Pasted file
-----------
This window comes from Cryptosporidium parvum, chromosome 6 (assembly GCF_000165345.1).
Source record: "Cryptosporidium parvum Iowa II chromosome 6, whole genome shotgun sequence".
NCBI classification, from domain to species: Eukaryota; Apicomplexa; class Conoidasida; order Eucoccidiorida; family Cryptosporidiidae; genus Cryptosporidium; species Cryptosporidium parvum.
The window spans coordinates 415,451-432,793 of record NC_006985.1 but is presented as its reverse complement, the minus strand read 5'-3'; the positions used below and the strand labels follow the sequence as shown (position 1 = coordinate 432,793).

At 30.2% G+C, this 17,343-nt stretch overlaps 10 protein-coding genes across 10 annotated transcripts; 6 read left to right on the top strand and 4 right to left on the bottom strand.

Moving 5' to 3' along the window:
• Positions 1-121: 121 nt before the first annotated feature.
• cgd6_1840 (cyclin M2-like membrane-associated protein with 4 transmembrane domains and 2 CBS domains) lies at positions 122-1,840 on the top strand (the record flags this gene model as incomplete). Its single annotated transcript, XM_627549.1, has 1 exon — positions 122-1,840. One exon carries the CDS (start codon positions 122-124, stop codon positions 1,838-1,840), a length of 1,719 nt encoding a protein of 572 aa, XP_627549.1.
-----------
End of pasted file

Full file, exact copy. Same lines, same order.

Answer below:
This window comes from Cryptosporidium parvum, chromosome 6 (assembly GCF_000165345.1).
Source record: "Cryptosporidium parvum Iowa II chromosome 6, whole genome shotgun sequence".
NCBI classification, from domain to species: Eukaryota; Apicomplexa; class Conoidasida; order Eucoccidiorida; family Cryptosporidiidae; genus Cryptosporidium; species Cryptosporidium parvum.
The window spans coordinates 415,451-432,793 of record NC_006985.1 but is presented as its reverse complement, the minus strand read 5'-3'; the positions used below and the strand labels follow the sequence as shown (position 1 = coordinate 432,793).

At 30.2% G+C, this 17,343-nt stretch overlaps 10 protein-coding genes across 10 annotated transcripts; 6 read left to right on the top strand and 4 right to left on the bottom strand.

Moving 5' to 3' along the window:
• Positions 1-121: 121 nt before the first annotated feature.
• cgd6_1840 (cyclin M2-like membrane-associated protein with 4 transmembrane domains and 2 CBS domains) lies at positions 122-1,840 on the top strand (the record flags this gene model as incomplete). Its single annotated transcript, XM_627549.1, has 1 exon — positions 122-1,840. One exon carries the CDS (start codon positions 122-124, stop codon positions 1,838-1,840), a length of 1,719 nt encoding a protein of 572 aa, XP_627549.1.